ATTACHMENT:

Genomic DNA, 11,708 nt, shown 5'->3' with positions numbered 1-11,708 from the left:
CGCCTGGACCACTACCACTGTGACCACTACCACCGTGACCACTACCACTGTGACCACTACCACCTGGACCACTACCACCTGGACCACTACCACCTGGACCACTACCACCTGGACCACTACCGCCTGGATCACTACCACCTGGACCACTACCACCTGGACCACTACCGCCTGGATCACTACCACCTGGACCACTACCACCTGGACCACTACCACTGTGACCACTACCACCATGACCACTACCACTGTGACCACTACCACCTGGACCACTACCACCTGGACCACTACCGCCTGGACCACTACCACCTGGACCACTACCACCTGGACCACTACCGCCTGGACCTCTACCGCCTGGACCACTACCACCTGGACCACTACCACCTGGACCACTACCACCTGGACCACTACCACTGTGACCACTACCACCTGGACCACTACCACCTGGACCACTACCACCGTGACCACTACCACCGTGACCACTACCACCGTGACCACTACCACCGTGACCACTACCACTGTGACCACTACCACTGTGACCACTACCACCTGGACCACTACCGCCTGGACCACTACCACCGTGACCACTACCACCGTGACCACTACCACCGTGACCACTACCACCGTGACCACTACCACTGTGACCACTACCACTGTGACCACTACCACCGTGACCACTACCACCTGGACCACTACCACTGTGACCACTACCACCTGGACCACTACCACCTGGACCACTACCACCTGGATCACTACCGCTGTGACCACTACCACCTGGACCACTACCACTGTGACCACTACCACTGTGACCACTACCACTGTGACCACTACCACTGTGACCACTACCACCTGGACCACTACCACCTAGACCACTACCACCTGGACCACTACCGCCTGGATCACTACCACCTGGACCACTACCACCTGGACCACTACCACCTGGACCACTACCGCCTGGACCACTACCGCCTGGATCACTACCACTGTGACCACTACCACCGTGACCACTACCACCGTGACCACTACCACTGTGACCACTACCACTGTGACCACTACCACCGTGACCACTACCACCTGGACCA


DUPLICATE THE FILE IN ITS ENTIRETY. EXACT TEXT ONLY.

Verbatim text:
Genomic DNA, 11,708 nt, shown 5'->3' with positions numbered 1-11,708 from the left:
CGCCTGGACCACTACCACTGTGACCACTACCACCGTGACCACTACCACTGTGACCACTACCACCTGGACCACTACCACCTGGACCACTACCACCTGGACCACTACCACCTGGACCACTACCGCCTGGATCACTACCACCTGGACCACTACCACCTGGACCACTACCGCCTGGATCACTACCACCTGGACCACTACCACCTGGACCACTACCACTGTGACCACTACCACCATGACCACTACCACTGTGACCACTACCACCTGGACCACTACCACCTGGACCACTACCGCCTGGACCACTACCACCTGGACCACTACCACCTGGACCACTACCGCCTGGACCTCTACCGCCTGGACCACTACCACCTGGACCACTACCACCTGGACCACTACCACCTGGACCACTACCACTGTGACCACTACCACCTGGACCACTACCACCTGGACCACTACCACCGTGACCACTACCACCGTGACCACTACCACCGTGACCACTACCACCGTGACCACTACCACTGTGACCACTACCACTGTGACCACTACCACCTGGACCACTACCGCCTGGACCACTACCACCGTGACCACTACCACCGTGACCACTACCACCGTGACCACTACCACCGTGACCACTACCACTGTGACCACTACCACTGTGACCACTACCACCGTGACCACTACCACCTGGACCACTACCACTGTGACCACTACCACCTGGACCACTACCACCTGGACCACTACCACCTGGATCACTACCGCTGTGACCACTACCACCTGGACCACTACCACTGTGACCACTACCACTGTGACCACTACCACTGTGACCACTACCACTGTGACCACTACCACCTGGACCACTACCACCTAGACCACTACCACCTGGACCACTACCGCCTGGATCACTACCACCTGGACCACTACCACCTGGACCACTACCACCTGGACCACTACCGCCTGGACCACTACCGCCTGGATCACTACCACTGTGACCACTACCACCGTGACCACTACCACCGTGACCACTACCACTGTGACCACTACCACTGTGACCACTACCACCGTGACCACTACCACCTGGACCA